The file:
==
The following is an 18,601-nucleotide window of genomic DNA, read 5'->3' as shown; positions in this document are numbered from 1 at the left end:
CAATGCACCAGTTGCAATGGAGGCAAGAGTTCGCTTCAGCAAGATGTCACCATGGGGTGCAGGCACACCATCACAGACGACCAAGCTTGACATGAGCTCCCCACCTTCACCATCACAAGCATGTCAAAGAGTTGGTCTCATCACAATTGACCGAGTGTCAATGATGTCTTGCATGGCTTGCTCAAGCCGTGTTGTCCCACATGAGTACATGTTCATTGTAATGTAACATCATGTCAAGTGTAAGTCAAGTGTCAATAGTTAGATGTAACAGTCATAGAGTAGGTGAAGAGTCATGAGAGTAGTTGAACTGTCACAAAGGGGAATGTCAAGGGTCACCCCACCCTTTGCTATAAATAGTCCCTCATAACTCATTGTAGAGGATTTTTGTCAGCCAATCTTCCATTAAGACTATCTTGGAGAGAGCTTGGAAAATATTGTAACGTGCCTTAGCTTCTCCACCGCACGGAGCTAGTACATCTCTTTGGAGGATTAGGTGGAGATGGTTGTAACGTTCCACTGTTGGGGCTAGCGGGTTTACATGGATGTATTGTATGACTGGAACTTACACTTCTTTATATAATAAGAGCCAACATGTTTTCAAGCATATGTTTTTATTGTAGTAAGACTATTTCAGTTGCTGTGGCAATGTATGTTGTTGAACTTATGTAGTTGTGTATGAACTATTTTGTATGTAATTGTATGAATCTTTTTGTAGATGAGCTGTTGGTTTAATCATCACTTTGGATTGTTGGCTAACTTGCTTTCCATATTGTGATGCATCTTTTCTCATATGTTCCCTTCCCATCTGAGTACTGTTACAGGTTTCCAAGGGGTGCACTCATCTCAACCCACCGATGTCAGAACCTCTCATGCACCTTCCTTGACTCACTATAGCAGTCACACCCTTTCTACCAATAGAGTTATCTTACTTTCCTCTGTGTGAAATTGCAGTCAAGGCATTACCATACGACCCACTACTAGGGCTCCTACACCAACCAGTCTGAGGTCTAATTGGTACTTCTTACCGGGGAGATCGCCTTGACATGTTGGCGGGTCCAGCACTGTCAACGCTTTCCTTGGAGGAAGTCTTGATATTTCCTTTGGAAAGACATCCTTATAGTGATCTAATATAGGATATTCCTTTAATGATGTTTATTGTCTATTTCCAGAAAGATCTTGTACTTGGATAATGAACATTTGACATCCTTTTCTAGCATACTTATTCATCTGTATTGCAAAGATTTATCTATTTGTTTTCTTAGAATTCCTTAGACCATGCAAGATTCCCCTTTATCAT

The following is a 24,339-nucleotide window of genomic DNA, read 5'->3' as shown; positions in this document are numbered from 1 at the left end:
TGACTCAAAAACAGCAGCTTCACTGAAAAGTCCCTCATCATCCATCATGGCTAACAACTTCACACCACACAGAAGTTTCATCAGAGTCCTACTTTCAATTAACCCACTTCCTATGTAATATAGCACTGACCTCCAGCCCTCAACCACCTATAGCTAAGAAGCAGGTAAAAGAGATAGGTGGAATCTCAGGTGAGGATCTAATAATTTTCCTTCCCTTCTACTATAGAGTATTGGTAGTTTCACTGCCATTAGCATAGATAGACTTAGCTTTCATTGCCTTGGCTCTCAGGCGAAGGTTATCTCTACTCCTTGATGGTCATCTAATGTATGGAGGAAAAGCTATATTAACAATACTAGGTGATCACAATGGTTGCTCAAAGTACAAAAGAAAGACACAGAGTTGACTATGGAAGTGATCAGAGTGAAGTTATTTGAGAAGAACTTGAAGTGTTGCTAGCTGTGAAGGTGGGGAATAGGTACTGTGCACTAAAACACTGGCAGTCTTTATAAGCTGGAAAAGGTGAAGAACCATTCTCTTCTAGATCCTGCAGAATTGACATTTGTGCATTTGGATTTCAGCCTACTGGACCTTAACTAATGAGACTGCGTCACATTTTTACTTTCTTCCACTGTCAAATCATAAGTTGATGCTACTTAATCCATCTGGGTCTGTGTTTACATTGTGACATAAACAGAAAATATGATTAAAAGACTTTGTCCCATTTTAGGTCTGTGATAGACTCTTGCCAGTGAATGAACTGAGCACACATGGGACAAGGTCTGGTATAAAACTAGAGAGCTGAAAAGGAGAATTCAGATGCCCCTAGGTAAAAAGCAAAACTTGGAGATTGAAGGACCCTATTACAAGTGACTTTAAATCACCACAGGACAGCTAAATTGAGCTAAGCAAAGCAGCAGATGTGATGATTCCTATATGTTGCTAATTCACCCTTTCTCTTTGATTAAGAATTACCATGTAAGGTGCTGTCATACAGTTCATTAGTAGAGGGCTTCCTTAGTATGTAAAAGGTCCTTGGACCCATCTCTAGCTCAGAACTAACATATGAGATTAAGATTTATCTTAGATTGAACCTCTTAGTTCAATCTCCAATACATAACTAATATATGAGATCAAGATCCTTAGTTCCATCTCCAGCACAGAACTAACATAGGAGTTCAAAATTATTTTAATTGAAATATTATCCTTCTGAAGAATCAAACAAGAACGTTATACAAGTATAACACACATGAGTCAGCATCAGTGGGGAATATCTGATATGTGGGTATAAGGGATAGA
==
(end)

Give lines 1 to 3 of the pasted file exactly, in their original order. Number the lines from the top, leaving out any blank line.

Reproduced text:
The following is an 18,601-nucleotide window of genomic DNA, read 5'->3' as shown; positions in this document are numbered from 1 at the left end:
CAATGCACCAGTTGCAATGGAGGCAAGAGTTCGCTTCAGCAAGATGTCACCATGGGGTGCAGGCACACCATCACAGACGACCAAGCTTGACATGAGCTCCCCACCTTCACCATCACAAGCATGTCAAAGAGTTGGTCTCATCACAATTGACCGAGTGTCAATGATGTCTTGCATGGCTTGCTCAAGCCGTGTTGTCCCACATGAGTACATGTTCATTGTAATGTAACATCATGTCAAGTGTAAGTCAAGTGTCAATAGTTAGATGTAACAGTCATAGAGTAGGTGAAGAGTCATGAGAGTAGTTGAACTGTCACAAAGGGGAATGTCAAGGGTCACCCCACCCTTTGCTATAAATAGTCCCTCATAACTCATTGTAGAGGATTTTTGTCAGCCAATCTTCCATTAAGACTATCTTGGAGAGAGCTTGGAAAATATTGTAACGTGCCTTAGCTTCTCCACCGCACGGAGCTAGTACATCTCTTTGGAGGATTAGGTGGAGATGGTTGTAACGTTCCACTGTTGGGGCTAGCGGGTTTACATGGATGTATTGTATGACTGGAACTTACACTTCTTTATATAATAAGAGCCAACATGTTTTCAAGCATATGTTTTTATTGTAGTAAGACTATTTCAGTTGCTGTGGCAATGTATGTTGTTGAACTTATGTAGTTGTGTATGAACTATTTTGTATGTAATTGTATGAATCTTTTTGTAGATGAGCTGTTGGTTTAATCATCACTTTGGATTGTTGGCTAACTTGCTTTCCATATTGTGATGCATCTTTTCTCATATGTTCCCTTCCCATCTGAGTACTGTTACAGGTTTCCAAGGGGTGCACTCATCTCAACCCACCGATGTCAGAACCTCTCATGCACCTTCCTTGACTCACTATAGCAGTCACACCCTTTCTACCAATAGAGTTATCTTACTTTCCTCTGTGTGAAATTGCAGTCAAGGCATTACCATACGACCCACTACTAGGGCTCCTACACCAACCAGTCTGAGGTCTAATTGGTACTTCTTACCGGGGAGATCGCCTTGACATGTTGGCGGGTCCAGCACTGTCAACGCTTTCCTTGGAGGAAGTCTTGATATTTCCTTTGGAAAGACATCCTTATAGTGATCTAATATAGGATATTCCTTTAATGATGTTTATTGTCTATTTCCAGAAAGATCTTGTACTTGGATAATGAACATTTGACATCCTTTTCTAGCATACTTATTCATCTGTATTGCAAAGATTTATCTATTTGTTTTCTTAGAATTCCTTAGACCATGCAAGATTCCCCTTTATCAT

The following is a 24,339-nucleotide window of genomic DNA, read 5'->3' as shown; positions in this document are numbered from 1 at the left end: